Many family lawyers are now concerned that they will be sued by their clients should a small defect render pre-nups they penned ineffective.

"It does not seem reasonable that parliament should place the onus on the legal profession to carry the insurance for technical defects in drafting," Mr Kennedy said.

But not all family lawyers agree. Charles Cooper, a family lawyer based in Queensland's Southport, said a big "hoo-ha" had been made of the Black decision at a conference of family lawyers held last week. But the case should not be overturned, he said. Complying with the strict terms of pre-nup laws was simply a "tick-a-box exercise".

"Why should we not be accountable for our mistakes? We should be responsible for them," he said. "If we stuff it up, we get sued. We're lawyers. We're supposed to be smart."

While no data is available, Mr Kennedy said pre-nups had become increasingly popular. They are mostly used by people going into second marriages with separate asset bases or people who are marrying for the first time but with inheritance prospects they want to protect.

Mr Cooper said many people who soughtadvice on a pre-nup were turned off once they heard what was involved. A dampener was the requirement to make full disclosure of all one's assets to the spouse.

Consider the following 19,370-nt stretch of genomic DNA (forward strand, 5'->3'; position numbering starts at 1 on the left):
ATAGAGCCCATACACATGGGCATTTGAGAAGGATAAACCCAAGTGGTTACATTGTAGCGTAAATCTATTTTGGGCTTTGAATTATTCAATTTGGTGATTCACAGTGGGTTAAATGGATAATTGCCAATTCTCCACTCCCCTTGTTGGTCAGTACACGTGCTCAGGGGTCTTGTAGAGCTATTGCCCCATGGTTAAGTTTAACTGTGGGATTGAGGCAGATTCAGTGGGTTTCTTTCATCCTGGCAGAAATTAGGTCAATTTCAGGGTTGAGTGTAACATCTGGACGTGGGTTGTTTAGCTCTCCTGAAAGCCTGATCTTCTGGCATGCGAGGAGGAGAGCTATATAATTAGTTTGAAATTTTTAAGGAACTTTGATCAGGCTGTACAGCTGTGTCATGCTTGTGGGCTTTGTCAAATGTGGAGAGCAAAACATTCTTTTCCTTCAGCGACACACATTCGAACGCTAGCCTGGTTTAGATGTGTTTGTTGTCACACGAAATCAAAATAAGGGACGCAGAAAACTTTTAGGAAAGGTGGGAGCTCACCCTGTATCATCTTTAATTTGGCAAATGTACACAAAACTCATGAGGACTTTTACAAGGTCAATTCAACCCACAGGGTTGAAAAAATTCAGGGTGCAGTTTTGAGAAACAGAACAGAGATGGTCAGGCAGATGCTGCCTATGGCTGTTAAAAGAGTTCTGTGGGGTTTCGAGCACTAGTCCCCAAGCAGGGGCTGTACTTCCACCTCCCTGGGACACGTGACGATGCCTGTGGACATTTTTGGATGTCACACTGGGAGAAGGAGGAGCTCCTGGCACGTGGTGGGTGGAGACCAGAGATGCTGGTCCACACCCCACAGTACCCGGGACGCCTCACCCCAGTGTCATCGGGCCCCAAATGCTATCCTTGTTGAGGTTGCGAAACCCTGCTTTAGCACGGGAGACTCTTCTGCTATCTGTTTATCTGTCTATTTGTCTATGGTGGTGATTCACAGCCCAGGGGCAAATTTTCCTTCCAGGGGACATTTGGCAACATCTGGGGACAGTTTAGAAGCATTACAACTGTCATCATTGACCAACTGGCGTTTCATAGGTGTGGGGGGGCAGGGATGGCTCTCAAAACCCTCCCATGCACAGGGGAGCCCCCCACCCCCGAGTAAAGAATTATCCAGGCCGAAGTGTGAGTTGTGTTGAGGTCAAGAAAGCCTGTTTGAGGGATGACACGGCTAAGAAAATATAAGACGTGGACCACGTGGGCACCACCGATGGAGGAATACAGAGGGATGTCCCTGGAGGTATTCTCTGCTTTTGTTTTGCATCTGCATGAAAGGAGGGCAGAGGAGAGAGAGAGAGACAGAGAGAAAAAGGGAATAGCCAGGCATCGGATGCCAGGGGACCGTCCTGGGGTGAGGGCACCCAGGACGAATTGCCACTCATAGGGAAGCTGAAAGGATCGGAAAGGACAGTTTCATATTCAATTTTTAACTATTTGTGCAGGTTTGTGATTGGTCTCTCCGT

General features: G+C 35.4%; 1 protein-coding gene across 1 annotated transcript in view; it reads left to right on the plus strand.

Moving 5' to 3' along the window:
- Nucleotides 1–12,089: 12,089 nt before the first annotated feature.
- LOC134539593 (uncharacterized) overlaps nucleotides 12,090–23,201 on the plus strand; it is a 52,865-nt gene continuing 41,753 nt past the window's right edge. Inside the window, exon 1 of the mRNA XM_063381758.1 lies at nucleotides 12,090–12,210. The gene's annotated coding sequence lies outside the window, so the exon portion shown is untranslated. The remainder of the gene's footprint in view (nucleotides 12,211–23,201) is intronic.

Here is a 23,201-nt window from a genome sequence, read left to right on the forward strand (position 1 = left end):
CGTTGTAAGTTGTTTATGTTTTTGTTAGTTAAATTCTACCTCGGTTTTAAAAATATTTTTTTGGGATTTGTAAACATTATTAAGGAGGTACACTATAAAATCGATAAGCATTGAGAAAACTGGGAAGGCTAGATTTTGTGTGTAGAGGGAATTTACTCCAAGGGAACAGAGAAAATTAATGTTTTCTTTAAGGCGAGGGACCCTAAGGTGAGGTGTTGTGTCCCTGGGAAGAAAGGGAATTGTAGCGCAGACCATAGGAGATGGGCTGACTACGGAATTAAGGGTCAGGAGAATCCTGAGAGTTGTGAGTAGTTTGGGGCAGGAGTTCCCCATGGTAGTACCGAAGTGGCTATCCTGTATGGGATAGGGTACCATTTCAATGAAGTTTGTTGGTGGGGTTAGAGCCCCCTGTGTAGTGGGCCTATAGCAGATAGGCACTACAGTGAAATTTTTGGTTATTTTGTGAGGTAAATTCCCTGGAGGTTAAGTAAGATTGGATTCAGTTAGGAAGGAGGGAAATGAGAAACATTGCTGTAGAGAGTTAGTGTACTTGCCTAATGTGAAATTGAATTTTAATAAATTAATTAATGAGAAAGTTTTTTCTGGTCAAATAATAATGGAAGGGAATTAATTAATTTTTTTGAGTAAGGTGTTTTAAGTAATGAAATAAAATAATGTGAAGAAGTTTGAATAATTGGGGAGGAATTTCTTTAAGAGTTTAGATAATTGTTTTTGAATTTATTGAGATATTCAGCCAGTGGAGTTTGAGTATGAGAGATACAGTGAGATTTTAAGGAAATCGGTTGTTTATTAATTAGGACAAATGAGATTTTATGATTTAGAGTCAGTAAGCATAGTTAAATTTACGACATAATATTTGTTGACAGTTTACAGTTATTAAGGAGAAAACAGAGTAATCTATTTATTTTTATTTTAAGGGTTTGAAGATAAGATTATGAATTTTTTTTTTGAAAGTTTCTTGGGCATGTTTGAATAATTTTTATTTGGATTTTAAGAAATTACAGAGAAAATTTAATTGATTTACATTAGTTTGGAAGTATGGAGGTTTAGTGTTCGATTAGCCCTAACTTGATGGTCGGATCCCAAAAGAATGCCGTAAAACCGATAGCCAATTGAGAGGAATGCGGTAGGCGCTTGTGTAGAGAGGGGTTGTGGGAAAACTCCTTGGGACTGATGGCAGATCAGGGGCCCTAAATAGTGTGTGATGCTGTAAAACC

[It is interesting to note how quickly the Law Council are to react, or is it defend, their clients.

Concerns about laywers being sued by their clients are alive.

Now, what is it again that laywers do with their mistakes?]

What is done for you, let it be done, what you must do, be sure you do it, as the wise person does today that what the fool will do in three days - Buddha

Wasn't that Doctors

Verdad said
It is interesting to note how quickly the Law Council are to react, or is it defend, their clients.

Concerns about laywers being sued by their clients are alive.

Now, what is it again that laywers do with their mistakes?
Wasn't that in relation to Doctors = something about burying their mistakes. The only lawyers who do that are Criminal Lawyers in Death Penalty jurisdictions.

For me - Shared Parenting is a Reality - Maybe it can be for you too!
1 guest and 0 members have just viewed this.

Recent Tweets